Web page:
The DC Council has enrolled changes to various statutes relative to COVID-19 and workers’ compensation, and unemployment benefits will be discussed in further detail below. These proposed changes were signed by Mayor Muriel Bowser on February 26, 2021. They will expire in 90 days, but more temporary legislation is likely pending. Information about the state of the proposed changes can be found here: https://lims.dccouncil.us/Legislation/B24-0058.
The major proposed changes so far relative to workers’ compensation benefits note an “injury” under public and private sector workers’ compensation law would now include the contracting of COVID-19 in the course of and within the scope of employment. However, at this time, there is no specifically-tailored COVID-19 “presumption” legislation for workers’ compensation claims, such as those proposed or adopted in other jurisdictions. D.C. proposals/laws relative to COVID-19 and workers’ compensation benefits appears to primarily ensure workers can file for workers’ compensation benefits if they suspect they contracted COVID-19 (defined in the statute as “the disease caused by the novel Coronavirus SARS-CoV-2 or any of its recognized mutant variations”) in the course of and within the scope of employment. In layman’s terms: an employee could file a claim for workers’ compensation benefits after contracting COVID-19 and missing time from work, or if that person has to take unpaid time off from work because of exposure to COVID-19. For those familiar with D.C. workers’ compensation law, this should come as no surprise; the burdens of proof and persuasion are heavily in the claimants’ favor when filing a claim. The D.C. Department of Employment Services (DOES), which encompasses the workers’ compensation system as well as unemployment and other employment-related offices, has produced a chart of “COVID-19 Scenarios and Benefits Available” as well, found here: https://does.dc.gov/sites/default/files/dc/sites/does/publication/attachments/DOES-covid-19-scenarios-and-benefits_v13_0.pdf. The chart states that if the employee is exposed to the virus during regular work duties and lost wages as a result of either becoming ill or having to quarantine due to exposure, he or she may be entitled to workers’ compensation benefits. Of course, the chart is not the “law,” but it can give some insight into the current state of benefits available in different scenarios.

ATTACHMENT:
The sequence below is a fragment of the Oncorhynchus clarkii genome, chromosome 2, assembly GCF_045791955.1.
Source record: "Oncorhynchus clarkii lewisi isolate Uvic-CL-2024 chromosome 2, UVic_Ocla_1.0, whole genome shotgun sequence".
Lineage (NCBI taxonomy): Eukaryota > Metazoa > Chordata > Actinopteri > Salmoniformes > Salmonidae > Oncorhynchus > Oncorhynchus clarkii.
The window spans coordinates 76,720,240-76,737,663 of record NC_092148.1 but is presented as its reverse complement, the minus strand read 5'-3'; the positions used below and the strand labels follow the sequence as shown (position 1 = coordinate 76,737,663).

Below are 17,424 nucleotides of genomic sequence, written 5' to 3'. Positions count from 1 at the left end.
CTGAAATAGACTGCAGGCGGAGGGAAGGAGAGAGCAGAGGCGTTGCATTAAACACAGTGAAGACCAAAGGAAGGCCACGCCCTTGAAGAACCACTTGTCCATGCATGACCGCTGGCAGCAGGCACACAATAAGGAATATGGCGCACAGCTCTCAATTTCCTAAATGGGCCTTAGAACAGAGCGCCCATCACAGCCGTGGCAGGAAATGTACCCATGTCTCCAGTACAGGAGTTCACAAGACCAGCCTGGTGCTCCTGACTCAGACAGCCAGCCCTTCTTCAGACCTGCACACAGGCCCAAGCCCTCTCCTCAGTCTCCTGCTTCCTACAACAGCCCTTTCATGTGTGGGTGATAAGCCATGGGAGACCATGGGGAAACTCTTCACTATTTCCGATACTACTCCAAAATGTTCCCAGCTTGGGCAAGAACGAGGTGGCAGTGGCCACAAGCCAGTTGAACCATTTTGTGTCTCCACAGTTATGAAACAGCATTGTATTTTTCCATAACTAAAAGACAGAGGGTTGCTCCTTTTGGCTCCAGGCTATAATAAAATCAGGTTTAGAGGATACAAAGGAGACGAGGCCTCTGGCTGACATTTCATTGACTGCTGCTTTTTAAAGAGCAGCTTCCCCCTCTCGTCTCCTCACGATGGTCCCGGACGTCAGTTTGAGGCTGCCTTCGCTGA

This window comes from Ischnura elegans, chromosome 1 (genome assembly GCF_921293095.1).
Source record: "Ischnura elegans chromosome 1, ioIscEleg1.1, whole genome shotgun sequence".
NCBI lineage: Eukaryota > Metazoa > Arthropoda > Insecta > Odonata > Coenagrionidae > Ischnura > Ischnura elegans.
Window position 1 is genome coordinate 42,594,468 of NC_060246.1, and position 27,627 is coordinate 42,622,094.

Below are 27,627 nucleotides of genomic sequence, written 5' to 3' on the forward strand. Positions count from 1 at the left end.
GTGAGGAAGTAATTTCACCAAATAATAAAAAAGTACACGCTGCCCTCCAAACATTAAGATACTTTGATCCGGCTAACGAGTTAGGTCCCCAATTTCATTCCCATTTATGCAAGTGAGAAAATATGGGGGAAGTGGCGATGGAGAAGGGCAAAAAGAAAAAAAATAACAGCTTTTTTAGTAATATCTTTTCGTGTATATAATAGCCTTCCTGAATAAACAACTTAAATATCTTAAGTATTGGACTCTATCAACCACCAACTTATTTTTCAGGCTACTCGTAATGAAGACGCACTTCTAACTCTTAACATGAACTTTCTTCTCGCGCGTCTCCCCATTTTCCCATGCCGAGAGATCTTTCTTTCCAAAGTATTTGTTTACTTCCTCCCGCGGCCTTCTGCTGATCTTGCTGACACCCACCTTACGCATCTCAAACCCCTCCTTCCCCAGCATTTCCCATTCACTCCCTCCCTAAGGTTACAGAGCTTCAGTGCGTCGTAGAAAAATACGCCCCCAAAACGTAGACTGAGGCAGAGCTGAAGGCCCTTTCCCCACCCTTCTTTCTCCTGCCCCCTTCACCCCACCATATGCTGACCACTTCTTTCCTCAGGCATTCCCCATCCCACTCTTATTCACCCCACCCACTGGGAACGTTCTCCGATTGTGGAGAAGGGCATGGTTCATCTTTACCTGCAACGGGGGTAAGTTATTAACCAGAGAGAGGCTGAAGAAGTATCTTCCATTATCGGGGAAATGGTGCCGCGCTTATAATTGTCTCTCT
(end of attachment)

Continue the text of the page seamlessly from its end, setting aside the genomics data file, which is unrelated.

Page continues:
There are a few other portions of related laws that may eventually make their way into the workers’ compensation scheme in D.C., either through changes to the statutes or through caselaw. For example, the Displaced Workers Right to Reinstatement and Retention Amendment Act of 2020 (passed January 13, 2021) provides that employers and contractors in retail, hospitality, or other covered industries must offer certain employees “displaced” by COVID-19 reinstatement to their previous positions or to a substantially similar position as positions become available. This kind of scenario may spill over into the workers’ compensation field, but that is only this attorney’s conjecture at present.
Additionally, the proposed changes expand an employer’s obligation to report the injury, illness, or death to include if an employer knows of an employee who has contracted COVID-19 in the course of and within the scope of employment or whose contact with others in the course of and within the scope of employment makes the contracting of COVID-19 probable. This reporting obligation, if it becomes law, will most likely result in many employers filing more Employer’s First Reports (DCWC Form No. 8). Form 8 filings do not constitute filing a claim, nor is it evidence of the truth of the claimant’s allegations, but it does start the timetable for the statute of limitation on indemnity benefits of filing if an employer learns of an employee’s potential exposure.
The attorneys at Franklin and Prokopik have been preparing for additional discovery in this regard and strategizing ways to limit a claimant’s allegation of contracting COVID-19 in the workplace (as opposed to elsewhere) because of the lack of presumption legislation to date. Due to the current uncertainty in D.C. workers’ compensation law relative to COVID-19, it is strongly recommended one discusses the matter with counsel when dealing with a potential COVID-19 claim.
UPDATE: Enacted – signed by Mayor. Effective for 90 days; more temporary legislation is supposedly pending.